Thursday, October 4, 2012

The Art of War for Test-Takers

Taking tests has always been a fairly basic experience for me.  I've been in school almost my entire life, pre-school to graduate school straight through, no years taken off.  So all in all, I've taken a lot of tests, one pretty much like the next.  The key to my success: memorize, memorize, memorize, take test, dump all information in order to ready myself for the next test.  It worked merrily my entire undergrad career. One step into graduate level Gross Anatomy, it became fairly obvious there were limits to my prior technique.

Limitation 1: I can only memorize so much.

Sadly, I do not have a photographic memory.  When the notes became available for the upper and lower limb, all in all it came to about 80 dense pages.  This did not include the anatomy atlas, the textbook, and the dissector.  Pretty much, my study method had met its match.

If you can memorize this...  you are a much smarter person than me.

Limitation 2: Don't understand information, just regurgitate it correctly.

I like taking a few short-cuts in the learning process.  Mainly, I limit the actual "learning" part.  It's not that I don't enjoy having knowledge, I just like to play to win more.  And when grades are involved, suddenly it is war!  To get the highest grade possible it's no longer about your mind, it's about understanding the enemy (teacher-the person grading you), seeing what stands between you and success (A), and knowing how to exploit these barriers.

Limitation 3: Test questions are basic.

My test taking strategies rely heavily upon bubble tests.  There are many tricks in correctly answering bubble tests, first of all, the answer is already on the page!  You just have to know how to narrow it down.  Lab practicals are my achilles heel.  You pull words out of thin air.  There's a limited time, there are no tricks, you see something you identify it.  You can't cross out a few answers, use other test questions as an information source.  No, it's just you and your brain.  Luckily, I found my way right around that little issue with the beauty of digital cameras.  I took photos of everything in undergrad labs.  Everything.  Not just dissections, models, book pages, everything that could be tested over.  There are many little ways to memorize the very specific models or slides or dissections by seeing the exact object over and over again.  The important part is that what you memorize from HAS to be the EXACT model or slide you are test over.  This way you don't have to know why, you can remember the exact shade of color or placement next to a little scuff mark.  Maybe not in the exact way a teacher was hoping I'd learn something, but boy, could I answer their questions correctly.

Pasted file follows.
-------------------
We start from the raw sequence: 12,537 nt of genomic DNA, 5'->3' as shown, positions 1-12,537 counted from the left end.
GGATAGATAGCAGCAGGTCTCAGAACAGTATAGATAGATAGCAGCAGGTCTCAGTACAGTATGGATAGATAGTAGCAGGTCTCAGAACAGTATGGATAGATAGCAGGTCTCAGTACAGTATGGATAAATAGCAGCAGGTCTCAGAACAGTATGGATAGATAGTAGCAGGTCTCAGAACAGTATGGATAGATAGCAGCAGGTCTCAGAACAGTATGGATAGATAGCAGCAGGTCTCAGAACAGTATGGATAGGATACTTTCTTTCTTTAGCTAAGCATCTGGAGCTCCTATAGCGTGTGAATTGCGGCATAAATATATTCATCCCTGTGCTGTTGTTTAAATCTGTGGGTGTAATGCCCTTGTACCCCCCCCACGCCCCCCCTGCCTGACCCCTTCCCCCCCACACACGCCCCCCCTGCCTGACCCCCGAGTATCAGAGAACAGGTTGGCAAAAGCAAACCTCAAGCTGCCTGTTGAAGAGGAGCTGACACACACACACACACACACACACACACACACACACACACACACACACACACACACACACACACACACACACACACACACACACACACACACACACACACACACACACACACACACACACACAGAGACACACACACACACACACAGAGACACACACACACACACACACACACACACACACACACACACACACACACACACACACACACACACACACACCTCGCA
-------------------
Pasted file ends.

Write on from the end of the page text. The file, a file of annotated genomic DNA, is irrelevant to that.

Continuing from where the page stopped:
How Gross Anatomy could have potentially kicked my ass:

So for Gross Anatomy it was too much information to straight memorize, the questions asked were not straight forward and involved multiple steps of knowledge to get to an answer, and we could take no photos of the models.  What was I to do???  Actually learn?  Well, yes, I suppose I did, but I still have some tricks up my sleeves to ease the process.

Trick 1: Listen to the teacher.

I mean REALLY listen.  Not just to the lectures, listen to who the teacher is.  The key is to know how your teacher thinks by test time.  When I sit down to take a bubble test, I don't take it as myself, I take it as my teacher.  What are their quirks?  What terms do they love to use?  How do they try to "trick" students in questions?  What information do they give in one question that could be used to answer another?  Is every "E" option a throw away?  Is every questions that has a "A and B" option have that as the answer?